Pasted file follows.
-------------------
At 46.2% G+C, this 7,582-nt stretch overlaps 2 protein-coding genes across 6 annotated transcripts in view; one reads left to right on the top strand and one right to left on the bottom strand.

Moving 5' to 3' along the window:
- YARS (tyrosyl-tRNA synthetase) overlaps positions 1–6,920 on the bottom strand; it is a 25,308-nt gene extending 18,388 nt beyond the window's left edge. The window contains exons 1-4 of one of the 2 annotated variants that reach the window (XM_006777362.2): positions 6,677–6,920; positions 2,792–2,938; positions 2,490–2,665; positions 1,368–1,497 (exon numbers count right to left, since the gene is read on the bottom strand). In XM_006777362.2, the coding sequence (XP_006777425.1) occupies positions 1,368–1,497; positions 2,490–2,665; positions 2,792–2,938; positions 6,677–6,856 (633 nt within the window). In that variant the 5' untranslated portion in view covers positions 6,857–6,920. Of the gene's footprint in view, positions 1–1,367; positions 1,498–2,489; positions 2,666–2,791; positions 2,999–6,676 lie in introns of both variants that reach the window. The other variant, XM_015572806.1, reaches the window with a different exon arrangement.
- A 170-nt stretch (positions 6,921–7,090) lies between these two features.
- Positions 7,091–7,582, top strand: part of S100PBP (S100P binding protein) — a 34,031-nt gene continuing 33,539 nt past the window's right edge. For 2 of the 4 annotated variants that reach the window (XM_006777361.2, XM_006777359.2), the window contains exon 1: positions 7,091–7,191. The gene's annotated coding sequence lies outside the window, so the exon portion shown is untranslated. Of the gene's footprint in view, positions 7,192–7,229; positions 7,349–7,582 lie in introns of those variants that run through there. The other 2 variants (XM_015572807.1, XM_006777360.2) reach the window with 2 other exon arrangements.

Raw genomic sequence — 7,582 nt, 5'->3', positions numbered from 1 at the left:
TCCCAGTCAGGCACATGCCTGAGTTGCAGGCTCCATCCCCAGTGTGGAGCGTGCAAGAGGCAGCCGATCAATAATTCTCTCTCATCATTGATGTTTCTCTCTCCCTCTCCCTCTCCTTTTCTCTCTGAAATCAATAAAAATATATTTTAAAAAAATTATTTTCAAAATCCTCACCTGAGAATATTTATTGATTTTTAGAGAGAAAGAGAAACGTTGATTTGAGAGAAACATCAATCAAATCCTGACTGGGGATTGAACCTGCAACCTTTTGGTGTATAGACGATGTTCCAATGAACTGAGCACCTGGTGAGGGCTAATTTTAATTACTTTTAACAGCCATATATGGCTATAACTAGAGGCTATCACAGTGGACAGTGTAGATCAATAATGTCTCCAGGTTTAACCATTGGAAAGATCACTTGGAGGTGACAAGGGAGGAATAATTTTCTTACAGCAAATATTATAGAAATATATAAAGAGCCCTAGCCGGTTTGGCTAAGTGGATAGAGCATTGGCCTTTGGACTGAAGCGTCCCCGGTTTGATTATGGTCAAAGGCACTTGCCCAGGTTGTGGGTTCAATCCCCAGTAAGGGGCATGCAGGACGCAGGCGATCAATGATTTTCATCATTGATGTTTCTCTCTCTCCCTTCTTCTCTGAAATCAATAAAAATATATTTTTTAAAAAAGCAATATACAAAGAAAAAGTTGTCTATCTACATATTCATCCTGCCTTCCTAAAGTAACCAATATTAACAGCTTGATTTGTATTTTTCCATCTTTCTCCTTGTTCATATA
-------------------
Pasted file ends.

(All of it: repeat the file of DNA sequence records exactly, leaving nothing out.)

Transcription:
At 46.2% G+C, this 7,582-nt stretch overlaps 2 protein-coding genes across 6 annotated transcripts in view; one reads left to right on the top strand and one right to left on the bottom strand.

Moving 5' to 3' along the window:
- YARS (tyrosyl-tRNA synthetase) overlaps positions 1–6,920 on the bottom strand; it is a 25,308-nt gene extending 18,388 nt beyond the window's left edge. The window contains exons 1-4 of one of the 2 annotated variants that reach the window (XM_006777362.2): positions 6,677–6,920; positions 2,792–2,938; positions 2,490–2,665; positions 1,368–1,497 (exon numbers count right to left, since the gene is read on the bottom strand). In XM_006777362.2, the coding sequence (XP_006777425.1) occupies positions 1,368–1,497; positions 2,490–2,665; positions 2,792–2,938; positions 6,677–6,856 (633 nt within the window). In that variant the 5' untranslated portion in view covers positions 6,857–6,920. Of the gene's footprint in view, positions 1–1,367; positions 1,498–2,489; positions 2,666–2,791; positions 2,999–6,676 lie in introns of both variants that reach the window. The other variant, XM_015572806.1, reaches the window with a different exon arrangement.
- A 170-nt stretch (positions 6,921–7,090) lies between these two features.
- Positions 7,091–7,582, top strand: part of S100PBP (S100P binding protein) — a 34,031-nt gene continuing 33,539 nt past the window's right edge. For 2 of the 4 annotated variants that reach the window (XM_006777361.2, XM_006777359.2), the window contains exon 1: positions 7,091–7,191. The gene's annotated coding sequence lies outside the window, so the exon portion shown is untranslated. Of the gene's footprint in view, positions 7,192–7,229; positions 7,349–7,582 lie in introns of those variants that run through there. The other 2 variants (XM_015572807.1, XM_006777360.2) reach the window with 2 other exon arrangements.

Raw genomic sequence — 7,582 nt, 5'->3', positions numbered from 1 at the left:
TCCCAGTCAGGCACATGCCTGAGTTGCAGGCTCCATCCCCAGTGTGGAGCGTGCAAGAGGCAGCCGATCAATAATTCTCTCTCATCATTGATGTTTCTCTCTCCCTCTCCCTCTCCTTTTCTCTCTGAAATCAATAAAAATATATTTTAAAAAAATTATTTTCAAAATCCTCACCTGAGAATATTTATTGATTTTTAGAGAGAAAGAGAAACGTTGATTTGAGAGAAACATCAATCAAATCCTGACTGGGGATTGAACCTGCAACCTTTTGGTGTATAGACGATGTTCCAATGAACTGAGCACCTGGTGAGGGCTAATTTTAATTACTTTTAACAGCCATATATGGCTATAACTAGAGGCTATCACAGTGGACAGTGTAGATCAATAATGTCTCCAGGTTTAACCATTGGAAAGATCACTTGGAGGTGACAAGGGAGGAATAATTTTCTTACAGCAAATATTATAGAAATATATAAAGAGCCCTAGCCGGTTTGGCTAAGTGGATAGAGCATTGGCCTTTGGACTGAAGCGTCCCCGGTTTGATTATGGTCAAAGGCACTTGCCCAGGTTGTGGGTTCAATCCCCAGTAAGGGGCATGCAGGACGCAGGCGATCAATGATTTTCATCATTGATGTTTCTCTCTCTCCCTTCTTCTCTGAAATCAATAAAAATATATTTTTTAAAAAAGCAATATACAAAGAAAAAGTTGTCTATCTACATATTCATCCTGCCTTCCTAAAGTAACCAATATTAACAGCTTGATTTGTATTTTTCCATCTTTCTCCTTGTTCATATA